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Eligibility Categories

The MDE Michigan Administrative Rules for Special Education (MARSE) define eligibility for special education services within thirteen (13) categories of disability. Clicking on the rule listed at the end of each description will take you to the complete rule.  You can also view the full MARSE document on MDE’s webpage.  Be sure to check out our webpages on Eligibility and Evaluation.

Autism Spectrum Disorder (ASD) – Students with autism spectrum disorder have a lifelong developmental disability that adversely affects educational performance in academic, behavioral, and/or social ways. Students exhibit impairments in reciprocal social interactions (including impairment in the use of nonverbal cues such as reading facial expression, body postures or gestures, lack of eye contact, failure to develop appropriate peer relationships, impairment in sharing enjoyment or interests with others, and impairment in social reciprocity); qualitative impairments in communication (delay in or lack of speech, impairment in pragmatics or inability to engage in reciprocal conversation, or use of stereotypical or idiosyncratic language) and restricted range of interests/repetitive behavior (stereotypical and restricted interests, inflexible need for routines, repetitive motor activity, preoccupation with parts of objects). Unusual or inconsistent responses to sensory stimuli may also be present. Rule 340.1715

Cognitive Impairment (CI) – Students with cognitive impairment learn at a slower rate than “typical” students. Learning and independence levels vary, and programs will range from teaching academic and vocational skills, teaching daily living and pre-vocational skills, to teaching basic self-help skills. These students’ progress will often be measured with alternate assessments. Rule 340.1705

Deaf-Blindness (DB) – Students have concomitant hearing and visual impairment, the combination of which causes severe communication and other developmental and educational needs that require special supports. Rule 340.1717

Early Childhood Developmental Delay (ECDD) – Students eligible under this category are children up to seven (7) years of age whose development is significantly delayed in one or more areas, and who do not qualify under any other special education eligibility. Rule 340.1711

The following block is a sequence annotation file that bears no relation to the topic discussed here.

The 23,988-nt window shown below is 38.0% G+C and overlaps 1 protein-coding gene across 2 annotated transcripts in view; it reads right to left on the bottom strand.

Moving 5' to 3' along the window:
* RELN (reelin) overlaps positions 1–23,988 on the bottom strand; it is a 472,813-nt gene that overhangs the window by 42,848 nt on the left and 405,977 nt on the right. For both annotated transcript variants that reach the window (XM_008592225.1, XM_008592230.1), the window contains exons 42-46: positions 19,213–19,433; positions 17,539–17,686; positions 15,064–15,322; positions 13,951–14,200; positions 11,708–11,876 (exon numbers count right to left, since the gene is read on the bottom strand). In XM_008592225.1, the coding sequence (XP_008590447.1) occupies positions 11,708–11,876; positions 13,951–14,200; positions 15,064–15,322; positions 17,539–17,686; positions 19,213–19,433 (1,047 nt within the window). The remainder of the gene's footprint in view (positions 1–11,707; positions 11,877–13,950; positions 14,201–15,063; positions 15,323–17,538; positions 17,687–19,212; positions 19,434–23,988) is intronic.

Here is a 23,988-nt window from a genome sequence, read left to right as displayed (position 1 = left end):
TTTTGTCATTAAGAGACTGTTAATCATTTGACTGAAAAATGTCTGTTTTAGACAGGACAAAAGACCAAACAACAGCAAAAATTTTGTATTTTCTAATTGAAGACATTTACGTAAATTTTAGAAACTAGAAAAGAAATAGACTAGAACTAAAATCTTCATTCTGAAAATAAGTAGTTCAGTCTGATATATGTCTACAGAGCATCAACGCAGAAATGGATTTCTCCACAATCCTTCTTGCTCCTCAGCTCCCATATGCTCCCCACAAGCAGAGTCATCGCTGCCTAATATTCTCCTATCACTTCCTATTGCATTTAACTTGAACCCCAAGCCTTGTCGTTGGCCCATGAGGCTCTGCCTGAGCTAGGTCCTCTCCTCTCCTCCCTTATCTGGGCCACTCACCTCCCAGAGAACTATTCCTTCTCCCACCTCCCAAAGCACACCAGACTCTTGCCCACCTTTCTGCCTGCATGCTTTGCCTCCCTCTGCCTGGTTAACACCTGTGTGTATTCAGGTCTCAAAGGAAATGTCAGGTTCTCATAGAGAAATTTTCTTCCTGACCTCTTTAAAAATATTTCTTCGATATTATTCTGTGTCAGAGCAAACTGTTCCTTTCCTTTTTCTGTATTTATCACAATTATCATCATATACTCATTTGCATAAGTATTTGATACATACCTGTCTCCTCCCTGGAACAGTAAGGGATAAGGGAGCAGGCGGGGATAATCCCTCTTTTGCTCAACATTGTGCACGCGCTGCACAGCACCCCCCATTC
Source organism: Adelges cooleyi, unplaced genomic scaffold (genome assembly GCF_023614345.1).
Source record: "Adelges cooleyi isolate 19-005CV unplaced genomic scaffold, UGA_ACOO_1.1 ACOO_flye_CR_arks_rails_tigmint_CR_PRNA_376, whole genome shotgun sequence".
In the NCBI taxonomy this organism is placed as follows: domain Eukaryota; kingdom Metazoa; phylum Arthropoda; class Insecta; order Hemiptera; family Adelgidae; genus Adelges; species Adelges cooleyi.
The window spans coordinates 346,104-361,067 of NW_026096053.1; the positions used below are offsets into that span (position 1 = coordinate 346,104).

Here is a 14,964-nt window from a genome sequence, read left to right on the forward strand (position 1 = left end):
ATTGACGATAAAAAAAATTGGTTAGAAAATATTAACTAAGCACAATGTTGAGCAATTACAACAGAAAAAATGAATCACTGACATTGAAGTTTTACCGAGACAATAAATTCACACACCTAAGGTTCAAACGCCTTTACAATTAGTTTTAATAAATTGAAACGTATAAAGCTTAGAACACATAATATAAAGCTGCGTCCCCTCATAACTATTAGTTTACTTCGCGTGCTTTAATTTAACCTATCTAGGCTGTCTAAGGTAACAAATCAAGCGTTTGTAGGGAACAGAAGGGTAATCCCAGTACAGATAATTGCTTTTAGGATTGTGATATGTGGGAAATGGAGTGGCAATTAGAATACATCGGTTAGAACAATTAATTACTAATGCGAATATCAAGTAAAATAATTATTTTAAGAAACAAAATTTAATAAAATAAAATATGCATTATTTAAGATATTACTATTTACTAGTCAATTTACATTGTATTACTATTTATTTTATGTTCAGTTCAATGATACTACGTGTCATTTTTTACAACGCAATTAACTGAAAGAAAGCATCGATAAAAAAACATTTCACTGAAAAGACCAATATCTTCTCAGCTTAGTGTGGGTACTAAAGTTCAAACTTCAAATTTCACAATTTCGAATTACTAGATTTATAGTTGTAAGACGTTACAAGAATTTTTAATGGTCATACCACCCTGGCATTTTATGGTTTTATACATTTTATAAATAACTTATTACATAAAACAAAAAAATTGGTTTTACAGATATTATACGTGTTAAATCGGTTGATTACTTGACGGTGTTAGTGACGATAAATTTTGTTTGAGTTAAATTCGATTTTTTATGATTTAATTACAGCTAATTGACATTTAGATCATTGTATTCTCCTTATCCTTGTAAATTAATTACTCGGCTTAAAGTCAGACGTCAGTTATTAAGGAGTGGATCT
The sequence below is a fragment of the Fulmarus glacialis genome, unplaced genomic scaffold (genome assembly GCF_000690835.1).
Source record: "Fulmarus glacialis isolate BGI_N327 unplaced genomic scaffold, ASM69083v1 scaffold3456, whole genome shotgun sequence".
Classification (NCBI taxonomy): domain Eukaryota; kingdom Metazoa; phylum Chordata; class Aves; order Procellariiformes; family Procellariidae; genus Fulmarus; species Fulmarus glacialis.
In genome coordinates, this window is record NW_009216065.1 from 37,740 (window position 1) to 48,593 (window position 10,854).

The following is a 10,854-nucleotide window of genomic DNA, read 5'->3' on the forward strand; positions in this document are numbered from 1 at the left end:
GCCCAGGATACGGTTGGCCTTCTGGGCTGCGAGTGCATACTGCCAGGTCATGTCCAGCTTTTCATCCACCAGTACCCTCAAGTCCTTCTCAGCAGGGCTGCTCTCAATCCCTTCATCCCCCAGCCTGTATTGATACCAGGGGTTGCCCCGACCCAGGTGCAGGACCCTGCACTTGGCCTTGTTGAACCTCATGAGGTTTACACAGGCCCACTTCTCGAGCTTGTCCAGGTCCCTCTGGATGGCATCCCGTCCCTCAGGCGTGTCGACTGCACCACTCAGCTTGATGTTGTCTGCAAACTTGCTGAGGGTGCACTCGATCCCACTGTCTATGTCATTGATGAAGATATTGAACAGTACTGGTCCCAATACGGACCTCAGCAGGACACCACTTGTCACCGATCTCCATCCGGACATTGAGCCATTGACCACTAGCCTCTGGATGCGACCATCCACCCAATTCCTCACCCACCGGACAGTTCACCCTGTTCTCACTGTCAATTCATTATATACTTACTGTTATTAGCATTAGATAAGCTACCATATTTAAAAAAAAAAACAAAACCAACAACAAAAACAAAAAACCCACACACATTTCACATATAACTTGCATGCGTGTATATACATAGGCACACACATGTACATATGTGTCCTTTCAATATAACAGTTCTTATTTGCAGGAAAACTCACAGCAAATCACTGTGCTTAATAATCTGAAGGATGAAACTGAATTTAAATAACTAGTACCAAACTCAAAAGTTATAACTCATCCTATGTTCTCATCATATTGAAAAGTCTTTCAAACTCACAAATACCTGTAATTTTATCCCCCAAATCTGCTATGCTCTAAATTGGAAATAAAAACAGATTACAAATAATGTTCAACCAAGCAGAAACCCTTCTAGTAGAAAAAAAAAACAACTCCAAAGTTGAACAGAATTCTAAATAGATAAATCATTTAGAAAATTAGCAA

Emotional Impairment (EI) – Students with emotional impairment demonstrate behavioral problems, related to withdrawal, depression, low self-esteem, anxiety, physical complaints, etc., over an extended period of time that negatively affect their ability to learn. Rule 340.1706

Hearing Impairment (HI) – Students with any degree of hearing loss that interferes with learning. These persons may have mild or moderate hearing loss or be totally deaf. Rule 340.1707

Other Health Impairment (OHI) – Students with other health impairments have limited strength, vitality, or alertness which adversely affect the student’s ability to learn. This includes attention deficit disorder, and health problems such as asthma, epilepsy, and diabetes. Rule 340.1709a

Physical Impairment (PI) – Students with physical impairment have physical challenges which affect their ability to learn and may require adapted and/or special materials or equipment. Rule 340.1709

Severe Multiple Impairment (SXI) – Students with multiple impairments have more than one disability in intellectual, physical and/or functional abilities. They typically require intensive intervention and supports for activities of daily living. Rule 340.1714

Specific Learning Disability (SLD) – Students with a specific learning disability have a disorder in one or more of the basic psychological processes involved in understanding or in using language, spoken or written, that may manifest itself in the imperfect ability to listen, think, speak, read, write, spell, or to do mathematical calculations, including conditions such as perceptual disabilities, brain injury, minimal brain dysfunction, dyslexia, and developmental aphasia. Rule 340.1713

Speech and Language Impairment (SLI) – Students who have difficulty with understanding or use of language may have speech or language impairment. This may interfere with learning and/or social adjustment in school and elsewhere. Typical symptoms may include poor listening skills, unclear speech, slow vocabulary development, immature grammar, difficulties with conversation, unusual loudness or quality of voice, or stuttering. Rule 340.1710

Traumatic Brain Injury (TBI) – Students with traumatic brain injury have an acquired injury to the brain that has been caused by external physical force. This results in total or partial functional disability or psychosocial impairment, or both, that adversely affects a student’s educational performance. Rule 340.1716

Visual Impairment (VI) – Students who have severe problems with vision, whether partially sighted or blind, which interferes with development and learning. Characteristics may include visual acuity of 20/70 or less in the better eye, after correction, or a peripheral field of vision restricted to not more than 20 degrees. Rule 340.1708

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